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Noble Sissle photo taken by Carl Van Vechten, 1951

Noble Sissle (July 10, 1889, Indianapolis, Indiana – December 17, 1975, Tampa, Florida) was an American jazz composer, lyricist, bandleader, singer and playwright.

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Sheet music cover for "I'm Just Wild About Harry" from the musical Shuffle Along by Noble Sissle and Eubie Blake, 1921



Noble Sissle sang several vocals on the last album recorded by James Reese Europe, conductor of the 369th Infantry Regiment (United States) "Harlem Hellfighters" Band, recorded and released in March 1919. He also accompanied the band on the tour that continued through May, 1919, and was given charge of the band by Europe, who died that night, May 9, 1919, to continue to the next stop on that tour.

Sissle is noted for his collaboration with songwriter, Eubie Blake. The pair first performed in vaudeville and later produced the musicals Shuffle Along and The Chocolate Dandies. Sissle is also, famously, the only African-American artist to appear in the Pathé film archives.

Shortly after World War I, Sissle joined forces with performer Eubie Blake to form a vaudeville music duo, "The Dixie Duo". After vaudeville, the pair began work on a musical revue, Shuffle Along, which incorporated many songs they had written, and had a book written by F. E. Miller and Aubrey Lyles. When it premiered in 1921, Shuffle Along became the first hit musical on Broadway written by and about African Americans. The musicals also introduced hit songs such as "I'm Just Wild About Harry" and "Love Will Find a Way."[1][2]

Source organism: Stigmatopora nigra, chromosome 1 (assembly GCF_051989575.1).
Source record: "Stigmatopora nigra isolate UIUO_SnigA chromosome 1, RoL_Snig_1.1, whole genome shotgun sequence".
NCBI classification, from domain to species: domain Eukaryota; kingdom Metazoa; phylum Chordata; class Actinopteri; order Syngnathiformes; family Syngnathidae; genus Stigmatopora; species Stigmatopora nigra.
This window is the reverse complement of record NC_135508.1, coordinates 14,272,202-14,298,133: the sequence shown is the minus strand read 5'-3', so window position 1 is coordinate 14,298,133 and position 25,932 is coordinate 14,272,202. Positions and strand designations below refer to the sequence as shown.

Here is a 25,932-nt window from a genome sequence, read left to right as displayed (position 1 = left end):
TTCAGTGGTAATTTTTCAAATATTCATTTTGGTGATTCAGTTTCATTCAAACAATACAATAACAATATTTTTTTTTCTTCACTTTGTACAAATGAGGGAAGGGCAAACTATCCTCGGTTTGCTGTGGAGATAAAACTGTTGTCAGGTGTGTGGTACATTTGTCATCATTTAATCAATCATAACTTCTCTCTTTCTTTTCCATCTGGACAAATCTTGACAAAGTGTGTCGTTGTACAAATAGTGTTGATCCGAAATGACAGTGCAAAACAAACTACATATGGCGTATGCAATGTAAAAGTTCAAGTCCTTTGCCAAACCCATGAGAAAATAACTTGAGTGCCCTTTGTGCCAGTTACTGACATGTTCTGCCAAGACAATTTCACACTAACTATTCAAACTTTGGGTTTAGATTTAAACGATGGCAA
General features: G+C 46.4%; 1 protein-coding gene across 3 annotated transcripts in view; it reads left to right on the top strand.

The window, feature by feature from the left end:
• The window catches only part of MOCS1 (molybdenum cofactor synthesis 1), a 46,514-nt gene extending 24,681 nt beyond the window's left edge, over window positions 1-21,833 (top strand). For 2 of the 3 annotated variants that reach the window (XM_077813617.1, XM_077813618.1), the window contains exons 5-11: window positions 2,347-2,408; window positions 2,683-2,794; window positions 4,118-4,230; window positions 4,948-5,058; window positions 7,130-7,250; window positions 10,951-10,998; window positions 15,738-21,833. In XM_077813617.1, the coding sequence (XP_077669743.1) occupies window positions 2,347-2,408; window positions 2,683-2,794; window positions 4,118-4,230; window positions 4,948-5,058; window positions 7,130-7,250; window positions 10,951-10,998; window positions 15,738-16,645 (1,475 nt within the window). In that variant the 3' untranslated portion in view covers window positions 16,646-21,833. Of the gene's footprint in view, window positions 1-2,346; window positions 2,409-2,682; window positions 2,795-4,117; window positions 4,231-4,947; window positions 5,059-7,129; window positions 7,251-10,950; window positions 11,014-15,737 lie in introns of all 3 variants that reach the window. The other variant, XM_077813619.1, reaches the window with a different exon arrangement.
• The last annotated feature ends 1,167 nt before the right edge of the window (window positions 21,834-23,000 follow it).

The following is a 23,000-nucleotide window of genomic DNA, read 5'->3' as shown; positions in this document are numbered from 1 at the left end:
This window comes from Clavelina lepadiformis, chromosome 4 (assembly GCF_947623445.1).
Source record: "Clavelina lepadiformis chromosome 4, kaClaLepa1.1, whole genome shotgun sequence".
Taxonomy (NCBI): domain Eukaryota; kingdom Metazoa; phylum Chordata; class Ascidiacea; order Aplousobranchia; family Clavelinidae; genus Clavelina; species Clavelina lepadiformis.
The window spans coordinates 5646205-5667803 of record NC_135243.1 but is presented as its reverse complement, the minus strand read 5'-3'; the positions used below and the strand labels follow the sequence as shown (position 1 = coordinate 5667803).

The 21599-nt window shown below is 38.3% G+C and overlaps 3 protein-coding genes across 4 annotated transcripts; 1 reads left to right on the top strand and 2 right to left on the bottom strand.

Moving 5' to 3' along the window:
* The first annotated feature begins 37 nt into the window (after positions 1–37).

In 1923, Sissle made two films for Lee DeForest in DeForest's Phonofilm sound-on-film process. They were Noble Sissle and Eubie Blake featuring Sissle and Blake's song "Affectionate Dan", and Sissle and Blake Sing Snappy Songs featuring "Sons of Old Black Joe" and "My Swanee Home". Blake also made a third film in Phonofilm, playing his composition "Fantasy on Swanee River". These three films are preserved in the Maurice Zouary film collection at the Library of Congress.

Sissle was a member of Alpha Phi Alpha, the first intercollegiate Greek-letter fraternity established for African Americans.

His rendition of the song "Viper Mad" was included in the Woody Allen film Sweet and Lowdown.


  1. ^ Southern, Eileen. Eubie Blake. in Kernfeld, Barry. ed. The New Grove Dictionary of Jazz, 2nd Edition, Vol. 1. London: MacMillan, 2002. p. 231.
  2. ^ Graziano, John. Noble Sissle. in Kernfeld, Barry. ed. The New Grove Dictionary of Jazz, 2nd Edition, Vol. 3. London: MacMillan, 2002. p. 596.


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